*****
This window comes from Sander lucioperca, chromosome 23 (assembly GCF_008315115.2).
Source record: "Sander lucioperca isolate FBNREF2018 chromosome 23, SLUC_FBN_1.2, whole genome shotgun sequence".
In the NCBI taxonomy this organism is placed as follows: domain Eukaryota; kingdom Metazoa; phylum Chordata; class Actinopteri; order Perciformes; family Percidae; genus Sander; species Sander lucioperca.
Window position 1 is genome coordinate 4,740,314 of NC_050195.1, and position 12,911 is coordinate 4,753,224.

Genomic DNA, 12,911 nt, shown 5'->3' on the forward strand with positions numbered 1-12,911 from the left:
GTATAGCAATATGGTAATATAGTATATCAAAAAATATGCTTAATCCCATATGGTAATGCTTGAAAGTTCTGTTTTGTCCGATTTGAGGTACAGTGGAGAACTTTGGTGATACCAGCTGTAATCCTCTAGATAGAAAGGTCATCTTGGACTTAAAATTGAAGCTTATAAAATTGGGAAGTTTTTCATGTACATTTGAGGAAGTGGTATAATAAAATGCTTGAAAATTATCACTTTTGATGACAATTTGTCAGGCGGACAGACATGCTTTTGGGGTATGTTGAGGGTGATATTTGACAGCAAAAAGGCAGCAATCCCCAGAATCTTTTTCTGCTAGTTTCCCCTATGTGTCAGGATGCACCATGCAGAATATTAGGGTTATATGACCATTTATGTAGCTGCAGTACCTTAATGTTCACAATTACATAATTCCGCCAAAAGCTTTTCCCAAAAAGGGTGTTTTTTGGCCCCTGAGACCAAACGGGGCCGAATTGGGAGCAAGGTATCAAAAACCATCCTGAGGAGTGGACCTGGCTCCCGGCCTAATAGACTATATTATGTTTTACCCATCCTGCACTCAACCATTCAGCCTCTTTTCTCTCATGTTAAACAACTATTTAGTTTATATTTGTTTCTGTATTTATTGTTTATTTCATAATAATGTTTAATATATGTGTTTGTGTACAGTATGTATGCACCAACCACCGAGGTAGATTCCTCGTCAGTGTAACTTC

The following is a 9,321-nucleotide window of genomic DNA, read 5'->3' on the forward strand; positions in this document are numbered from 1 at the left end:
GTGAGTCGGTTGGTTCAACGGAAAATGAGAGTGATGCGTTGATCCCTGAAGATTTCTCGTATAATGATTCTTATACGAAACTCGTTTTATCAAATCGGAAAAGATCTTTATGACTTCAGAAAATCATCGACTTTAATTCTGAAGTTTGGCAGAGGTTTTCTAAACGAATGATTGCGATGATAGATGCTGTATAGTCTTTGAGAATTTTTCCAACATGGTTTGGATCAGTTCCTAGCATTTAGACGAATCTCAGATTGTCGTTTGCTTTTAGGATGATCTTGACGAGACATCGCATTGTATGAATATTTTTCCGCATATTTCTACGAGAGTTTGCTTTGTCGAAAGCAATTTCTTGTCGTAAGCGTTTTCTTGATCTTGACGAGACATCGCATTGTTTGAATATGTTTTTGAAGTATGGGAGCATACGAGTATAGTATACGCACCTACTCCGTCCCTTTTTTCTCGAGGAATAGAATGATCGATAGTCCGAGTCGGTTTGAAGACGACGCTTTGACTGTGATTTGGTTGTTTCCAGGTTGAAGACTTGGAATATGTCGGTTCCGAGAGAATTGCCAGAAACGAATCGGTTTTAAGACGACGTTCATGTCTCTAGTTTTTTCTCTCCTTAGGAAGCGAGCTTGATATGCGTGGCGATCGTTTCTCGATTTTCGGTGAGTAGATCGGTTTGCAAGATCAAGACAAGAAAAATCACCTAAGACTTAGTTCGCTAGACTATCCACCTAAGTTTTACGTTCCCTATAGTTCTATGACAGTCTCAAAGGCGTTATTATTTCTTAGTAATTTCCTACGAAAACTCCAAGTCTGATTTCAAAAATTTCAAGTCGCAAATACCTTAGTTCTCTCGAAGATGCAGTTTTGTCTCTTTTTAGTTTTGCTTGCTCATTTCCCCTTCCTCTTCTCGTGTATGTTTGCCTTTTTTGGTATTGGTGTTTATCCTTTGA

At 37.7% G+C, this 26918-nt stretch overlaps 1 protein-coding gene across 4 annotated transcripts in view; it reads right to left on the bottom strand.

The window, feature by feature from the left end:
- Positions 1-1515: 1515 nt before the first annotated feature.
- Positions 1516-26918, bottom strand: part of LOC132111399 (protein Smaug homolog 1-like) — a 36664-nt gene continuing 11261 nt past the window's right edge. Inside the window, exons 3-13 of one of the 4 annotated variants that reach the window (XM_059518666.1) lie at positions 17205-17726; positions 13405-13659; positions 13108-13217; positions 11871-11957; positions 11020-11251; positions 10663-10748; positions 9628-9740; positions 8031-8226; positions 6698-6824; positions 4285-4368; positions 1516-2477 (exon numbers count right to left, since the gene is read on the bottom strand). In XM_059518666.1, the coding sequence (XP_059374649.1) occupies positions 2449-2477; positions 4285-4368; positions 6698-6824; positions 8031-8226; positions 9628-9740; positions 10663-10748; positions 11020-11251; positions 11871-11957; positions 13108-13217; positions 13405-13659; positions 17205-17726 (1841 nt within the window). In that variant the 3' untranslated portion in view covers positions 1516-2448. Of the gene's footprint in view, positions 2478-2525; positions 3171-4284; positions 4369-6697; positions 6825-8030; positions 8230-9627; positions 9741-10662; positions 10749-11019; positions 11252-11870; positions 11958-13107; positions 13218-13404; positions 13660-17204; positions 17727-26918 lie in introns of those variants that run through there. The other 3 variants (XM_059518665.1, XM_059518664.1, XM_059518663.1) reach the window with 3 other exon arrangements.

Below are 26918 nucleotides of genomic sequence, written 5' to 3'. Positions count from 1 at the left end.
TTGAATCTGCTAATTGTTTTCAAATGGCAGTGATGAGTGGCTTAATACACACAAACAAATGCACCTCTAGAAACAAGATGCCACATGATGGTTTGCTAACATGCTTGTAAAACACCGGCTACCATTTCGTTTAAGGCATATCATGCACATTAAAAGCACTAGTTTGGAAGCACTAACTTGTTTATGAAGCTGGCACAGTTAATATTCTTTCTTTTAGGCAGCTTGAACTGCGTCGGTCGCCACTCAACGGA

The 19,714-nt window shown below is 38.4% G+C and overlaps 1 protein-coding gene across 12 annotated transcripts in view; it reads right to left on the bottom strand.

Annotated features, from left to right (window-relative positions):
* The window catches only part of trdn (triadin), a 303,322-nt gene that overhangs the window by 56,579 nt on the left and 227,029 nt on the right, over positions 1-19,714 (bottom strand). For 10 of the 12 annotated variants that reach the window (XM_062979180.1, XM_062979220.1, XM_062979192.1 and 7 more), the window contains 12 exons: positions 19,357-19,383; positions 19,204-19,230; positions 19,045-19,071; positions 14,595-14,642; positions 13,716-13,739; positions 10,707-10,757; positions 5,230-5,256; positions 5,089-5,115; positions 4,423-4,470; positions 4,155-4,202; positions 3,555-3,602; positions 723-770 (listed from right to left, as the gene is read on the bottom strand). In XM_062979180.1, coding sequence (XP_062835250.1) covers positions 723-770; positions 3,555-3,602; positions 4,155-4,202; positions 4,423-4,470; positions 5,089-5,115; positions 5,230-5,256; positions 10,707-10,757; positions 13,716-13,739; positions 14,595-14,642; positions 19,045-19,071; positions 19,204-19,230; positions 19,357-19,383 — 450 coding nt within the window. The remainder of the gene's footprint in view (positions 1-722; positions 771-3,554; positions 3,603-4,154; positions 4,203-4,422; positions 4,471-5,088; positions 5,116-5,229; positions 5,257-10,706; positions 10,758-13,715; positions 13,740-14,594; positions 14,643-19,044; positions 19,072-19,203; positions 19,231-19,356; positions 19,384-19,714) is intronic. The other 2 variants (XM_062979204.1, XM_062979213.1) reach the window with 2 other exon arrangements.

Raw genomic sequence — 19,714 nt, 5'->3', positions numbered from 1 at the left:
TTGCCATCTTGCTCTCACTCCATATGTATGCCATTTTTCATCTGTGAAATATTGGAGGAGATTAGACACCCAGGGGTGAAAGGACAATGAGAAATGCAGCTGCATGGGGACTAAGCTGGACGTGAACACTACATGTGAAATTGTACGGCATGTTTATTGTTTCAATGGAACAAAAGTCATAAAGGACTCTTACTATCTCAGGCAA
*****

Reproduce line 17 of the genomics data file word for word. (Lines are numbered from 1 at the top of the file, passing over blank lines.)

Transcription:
* The window catches only part of trdn (triadin), a 303,322-nt gene that overhangs the window by 56,579 nt on the left and 227,029 nt on the right, over positions 1-19,714 (bottom strand). For 10 of the 12 annotated variants that reach the window (XM_062979180.1, XM_062979220.1, XM_062979192.1 and 7 more), the window contains 12 exons: positions 19,357-19,383; positions 19,204-19,230; positions 19,045-19,071; positions 14,595-14,642; positions 13,716-13,739; positions 10,707-10,757; positions 5,230-5,256; positions 5,089-5,115; positions 4,423-4,470; positions 4,155-4,202; positions 3,555-3,602; positions 723-770 (listed from right to left, as the gene is read on the bottom strand). In XM_062979180.1, coding sequence (XP_062835250.1) covers positions 723-770; positions 3,555-3,602; positions 4,155-4,202; positions 4,423-4,470; positions 5,089-5,115; positions 5,230-5,256; positions 10,707-10,757; positions 13,716-13,739; positions 14,595-14,642; positions 19,045-19,071; positions 19,204-19,230; positions 19,357-19,383 — 450 coding nt within the window. The remainder of the gene's footprint in view (positions 1-722; positions 771-3,554; positions 3,603-4,154; positions 4,203-4,422; positions 4,471-5,088; positions 5,116-5,229; positions 5,257-10,706; positions 10,758-13,715; positions 13,740-14,594; positions 14,643-19,044; positions 19,072-19,203; positions 19,231-19,356; positions 19,384-19,714) is intronic. The other 2 variants (XM_062979204.1, XM_062979213.1) reach the window with 2 other exon arrangements.